Supreme Court’s Stance On The Legalization Of Marijuana

Supreme Court’s Stance On The Legalization Of Marijuana

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Not far into the Trump administration, we are marking history’s most chaotic authoritarian rule via a narcissist’s Twitter account and a radical right wing presidential puppeteer, Stephen Bannon, who just moved on to the National Security Council. Despite Neil Gorsuch’s tenure on the 10th U.S. Circuit Court of Appeals in Denver, he has made few public announcements about cannabis policy. One way to gather more information is to look at his rulings. In one case, covered by the New York Daily News, Gorsuch governed a marijuana industry tax case in which a Colorado dispensary was forced by the IRS to pay taxes on their business expenses, which one typically is permitted to deduct. The dispensary in question deducted theirs but did not wish to disclose the nature of their business.

Gorsuch ruled against the dispensary, although he did go out on a limb and question the government’s strange and confusing federal versus state government pot laws and the “mixed messages” that continue to dumbfound all of us. Gorsuch stated, “This case owes its genesis to the mixed messages the federal government is sending these days about the distribution of marijuana. So it is that today prosecutors will almost always overlook federal marijuana distribution crimes in Colorado but the tax man never will.”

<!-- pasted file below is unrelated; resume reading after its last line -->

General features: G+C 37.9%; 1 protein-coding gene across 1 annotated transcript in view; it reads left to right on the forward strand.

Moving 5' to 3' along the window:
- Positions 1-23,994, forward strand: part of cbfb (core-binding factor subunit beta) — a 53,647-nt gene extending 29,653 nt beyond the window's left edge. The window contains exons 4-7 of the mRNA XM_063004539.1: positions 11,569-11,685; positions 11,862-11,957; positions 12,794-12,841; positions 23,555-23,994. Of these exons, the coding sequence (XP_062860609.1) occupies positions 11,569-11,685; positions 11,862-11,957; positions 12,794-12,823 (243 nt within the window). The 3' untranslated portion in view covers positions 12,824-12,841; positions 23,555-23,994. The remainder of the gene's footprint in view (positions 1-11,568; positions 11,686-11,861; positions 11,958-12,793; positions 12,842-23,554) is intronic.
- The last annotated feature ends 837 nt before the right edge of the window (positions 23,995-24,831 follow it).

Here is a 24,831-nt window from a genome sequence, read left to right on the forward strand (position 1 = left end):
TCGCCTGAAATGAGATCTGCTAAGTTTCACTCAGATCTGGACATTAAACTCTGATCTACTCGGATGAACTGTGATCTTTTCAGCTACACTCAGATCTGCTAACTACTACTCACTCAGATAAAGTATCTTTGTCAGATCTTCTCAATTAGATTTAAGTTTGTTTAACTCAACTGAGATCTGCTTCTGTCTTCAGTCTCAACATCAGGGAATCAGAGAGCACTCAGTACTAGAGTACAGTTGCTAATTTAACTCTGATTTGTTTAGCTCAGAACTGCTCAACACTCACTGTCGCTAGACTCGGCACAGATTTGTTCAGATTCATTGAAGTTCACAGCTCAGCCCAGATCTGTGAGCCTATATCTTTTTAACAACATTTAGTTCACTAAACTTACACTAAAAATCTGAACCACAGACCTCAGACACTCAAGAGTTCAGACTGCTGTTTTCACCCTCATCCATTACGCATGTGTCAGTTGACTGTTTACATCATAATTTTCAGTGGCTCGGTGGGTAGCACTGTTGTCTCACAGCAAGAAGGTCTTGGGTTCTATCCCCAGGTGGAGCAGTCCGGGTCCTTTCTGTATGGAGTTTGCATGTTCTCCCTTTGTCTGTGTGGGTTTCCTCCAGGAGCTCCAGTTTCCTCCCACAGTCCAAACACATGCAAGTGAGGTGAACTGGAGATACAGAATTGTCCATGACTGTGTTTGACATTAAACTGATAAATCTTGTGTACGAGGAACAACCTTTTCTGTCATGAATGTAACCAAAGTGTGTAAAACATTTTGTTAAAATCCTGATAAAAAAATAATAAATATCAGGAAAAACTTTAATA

While Gorsuch didn’t care for the mixed messages, he didn’t really say which side of the fence he was on. He went on to wonder how the IRS gets to cash in on a business the feds consider illegal. This leaves the question lingering to many people: who has the final word and will the federal government respect the will of the people who have voted to legalize cannabis in over 50% of the United States?

Another clue on Gorsuch’s viewpoint came out on the Joint Blog, which reported that a former student of Gorsuch’s asked him several years ago whether he supported legalization of marijuana or not. Gorsuch responded by saying that, at the very least, he supports “the federal government getting out of the business of prohibiting in.” Still unsure what that means. Gorsuch also recognized the Obama administration’s willingness to allow legal cannabis states to work out their own problems. He even expressed worry that everything could come crashing down in the event of a new attorney general.

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